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Song You Need to Know: Chutney, ‘Toxic Moonlight’

Did someone ask for a daring mashup of Britney Spears and Beethoven?


Max Goodman

When a press release describes a song as being a crossover between Beethoven and Britney Spears, of course you have to listen.

Punk collective Chutney have used elements of that unlikely pairing’s respective sounds in their new single, “Toxic Moonlight”, which releases on Tuesday, June 4th.

The Sydney band joined forces with The Potbelleez vocalist Ilan Kidron for the song, which fuses Britney’s classic 2003 hit “Toxic” with Beethoven’s masterful “Moonlight Sonata” (hence the song title).

“Toxic Moonlight” is layered with Chutney’s signature Eastern European/Middle Eastern flair; or as the band themselves put it, “It’s the illicit love child of Britney and Beethoven in a raucous Balkan bar – it’s bonkers.”

It was actually Kidron who initially sparked the song idea, after the Potbelleez frontman noted the klezmer-esque qualities of “Toxic”. When Chutney violinist Ben Adler then discovered “Moonlight Sonata”, the end result became tangible.

“It was 2021 and we had a gig lined up with Ilan,” Adler explains. “We were in a reprieve between COVID lockdowns so we’d developed a certain nihilism that, in retrospect, was highly conducive to unfettered creativity. I was talking with Ilan about songs he’d like to sing with us, and he observed that the string riff in ‘Toxic’ sounds “really klezmer” – we only discovered years later that it’s actually a Bollywood sample! 

“Anyway, Ilan’s suggestion was all I needed to klezmer-ify Britney’s song. Something about its darkness and (toxic) romance then led me to Beethoven’s ‘Moonlight Sonata’, especially after I realised that importing Beethoven’s descending bassline might open up a whole new set of possibilities for the otherwise pretty harmonically static ‘Toxic’ verses. I sketched up a chart and we tweaked it in rehearsal, at a gig and in the studio into its present form”.

Kidron was extremely excited to work on such an outrageous mashup with Chutney.
I was always really impressed with Mark Ronson’s version, and although ‘Toxic’ had been covered plenty of times, I knew Chutney would translate it really daringly and originally,” he says. “They have an unashamed ability to bend the rules; but somehow it works. 
“This version plays between a dark oceanic void and a western bar fight. There is emotional drama and a dance between tension and release that I love here.”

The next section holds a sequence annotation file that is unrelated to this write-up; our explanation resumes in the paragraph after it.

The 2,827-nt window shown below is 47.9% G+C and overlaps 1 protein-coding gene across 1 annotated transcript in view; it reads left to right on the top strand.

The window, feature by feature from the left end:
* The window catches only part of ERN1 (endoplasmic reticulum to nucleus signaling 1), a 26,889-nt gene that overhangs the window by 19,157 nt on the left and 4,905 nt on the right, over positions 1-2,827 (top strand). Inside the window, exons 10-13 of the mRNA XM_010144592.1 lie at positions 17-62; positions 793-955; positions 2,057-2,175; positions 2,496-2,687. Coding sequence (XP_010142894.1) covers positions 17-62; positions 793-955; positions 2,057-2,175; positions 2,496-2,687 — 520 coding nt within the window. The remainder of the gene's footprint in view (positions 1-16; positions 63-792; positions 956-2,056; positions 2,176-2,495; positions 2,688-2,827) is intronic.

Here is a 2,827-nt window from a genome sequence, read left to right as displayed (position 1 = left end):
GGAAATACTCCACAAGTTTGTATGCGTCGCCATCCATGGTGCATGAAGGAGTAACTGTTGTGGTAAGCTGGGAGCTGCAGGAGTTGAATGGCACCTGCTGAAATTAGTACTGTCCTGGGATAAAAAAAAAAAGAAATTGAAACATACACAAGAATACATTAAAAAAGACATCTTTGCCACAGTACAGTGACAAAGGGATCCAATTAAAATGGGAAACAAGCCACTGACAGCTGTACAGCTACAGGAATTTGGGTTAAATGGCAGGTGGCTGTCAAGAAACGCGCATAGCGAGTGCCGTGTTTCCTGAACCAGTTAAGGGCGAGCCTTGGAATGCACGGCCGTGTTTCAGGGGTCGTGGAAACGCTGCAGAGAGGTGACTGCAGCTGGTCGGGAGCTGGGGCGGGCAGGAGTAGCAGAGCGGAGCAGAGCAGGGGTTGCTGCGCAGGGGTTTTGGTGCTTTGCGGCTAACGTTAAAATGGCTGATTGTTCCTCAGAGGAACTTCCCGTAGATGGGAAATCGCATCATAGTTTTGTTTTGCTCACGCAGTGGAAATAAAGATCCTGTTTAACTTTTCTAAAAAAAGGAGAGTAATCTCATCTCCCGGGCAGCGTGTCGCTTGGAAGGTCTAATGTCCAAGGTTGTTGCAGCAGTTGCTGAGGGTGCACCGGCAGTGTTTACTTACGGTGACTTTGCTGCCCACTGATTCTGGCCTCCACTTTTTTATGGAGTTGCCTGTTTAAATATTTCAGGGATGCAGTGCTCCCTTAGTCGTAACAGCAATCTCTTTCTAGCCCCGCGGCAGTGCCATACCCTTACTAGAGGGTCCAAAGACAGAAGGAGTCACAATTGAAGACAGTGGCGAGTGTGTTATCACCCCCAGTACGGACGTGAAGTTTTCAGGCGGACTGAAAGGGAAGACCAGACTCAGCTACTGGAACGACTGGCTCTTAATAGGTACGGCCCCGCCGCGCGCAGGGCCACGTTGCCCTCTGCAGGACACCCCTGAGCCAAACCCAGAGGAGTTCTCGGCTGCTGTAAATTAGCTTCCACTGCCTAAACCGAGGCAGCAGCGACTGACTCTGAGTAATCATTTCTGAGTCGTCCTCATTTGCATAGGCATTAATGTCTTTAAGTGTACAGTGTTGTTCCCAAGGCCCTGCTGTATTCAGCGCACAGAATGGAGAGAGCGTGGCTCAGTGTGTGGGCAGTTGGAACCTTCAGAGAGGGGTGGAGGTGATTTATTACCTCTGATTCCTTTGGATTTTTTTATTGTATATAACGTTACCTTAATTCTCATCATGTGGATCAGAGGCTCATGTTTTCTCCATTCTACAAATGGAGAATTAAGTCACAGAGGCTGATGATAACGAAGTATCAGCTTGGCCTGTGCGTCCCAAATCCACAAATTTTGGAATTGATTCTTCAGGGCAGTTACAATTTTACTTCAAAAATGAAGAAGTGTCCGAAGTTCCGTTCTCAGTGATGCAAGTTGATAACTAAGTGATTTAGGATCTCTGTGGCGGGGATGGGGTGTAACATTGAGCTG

Arriving this week alongside the single is an accompanying music video, which you can watch for the first time below. Directed and produced by Adam Dostalek, the clip expands the drama and thrill of “Toxic Moonlight” in a visual way, following two dancers through a shadowy narrative before culminating in a passionate performance from Chutney.
Adler adds that the band couldn’t wait to work with the renowned Dostalek. “Our first phone conversation sparked immediate creative chemistry, so we decided to go for it and create a gripping, dramatic narrative to amplify the toxicity of the music. I had Adam and Ilan over for pancakes one morning and we stomped around my kitchen talking over each other for two hours until we had the basic concept storyboarded.
“In essence, the video tracks our heroine rescuing her love from a toxic environment, and bringing him to a community where he is free to be himself. It’s a metaphoric journey, and we discussed a number of modern-day abstract toxicities, including arrogance, bullying, talking without listening and conformism of thought. As hard as it is to escape toxic environments, it’s often harder to recognise their toxicity – and that applies to relationships too.”

But the key ingredient in all of this is that “Toxic Moonlight” doesn’t feel like a limp YouTuber-made “comic” mashup; instead, Chutney have brought the sampled songs – born hundreds of years apart – together to make something excitingly modern.

“It’s rarely a good idea to take on recording and releasing a cover unless you’re going to spin it really differently. We did ‘Toxic Moonlight’ live a few times and it was just heroic fun. And when the climax goes bananas, it still feels like people are going to start throwing chairs around the venue. The arrangement should sound disjunct, what with the sections contrasting so much, but it rides like a velvet clad rodeo bull, smooth and bucking in chaos,” Kidron says.

As lead singer of The Potbelleez, Kidron has racked up several ARIA Award nominations, while he’s also earned praise for his solo work, including a forthcoming album.

Chutney, meanwhile, have been incorporating wild flourishes of jazz, funk, rock, folk, and everything in between into their traditional klezmer music. Their debut album, Ajar (surely a Chutney-related pun?), is slated for release later this year.

Totalling over an hour of music, it feels like it’s one of the longer independent albums produced in Sydney in recent times,” Adler says of their upcoming new album. “We’ve selected our favourite 13 songs from four years of gigging.”

Chutney’s “Toxic Moonlight” (ft. Ilan Kidron) is out Tuesday, June 4th.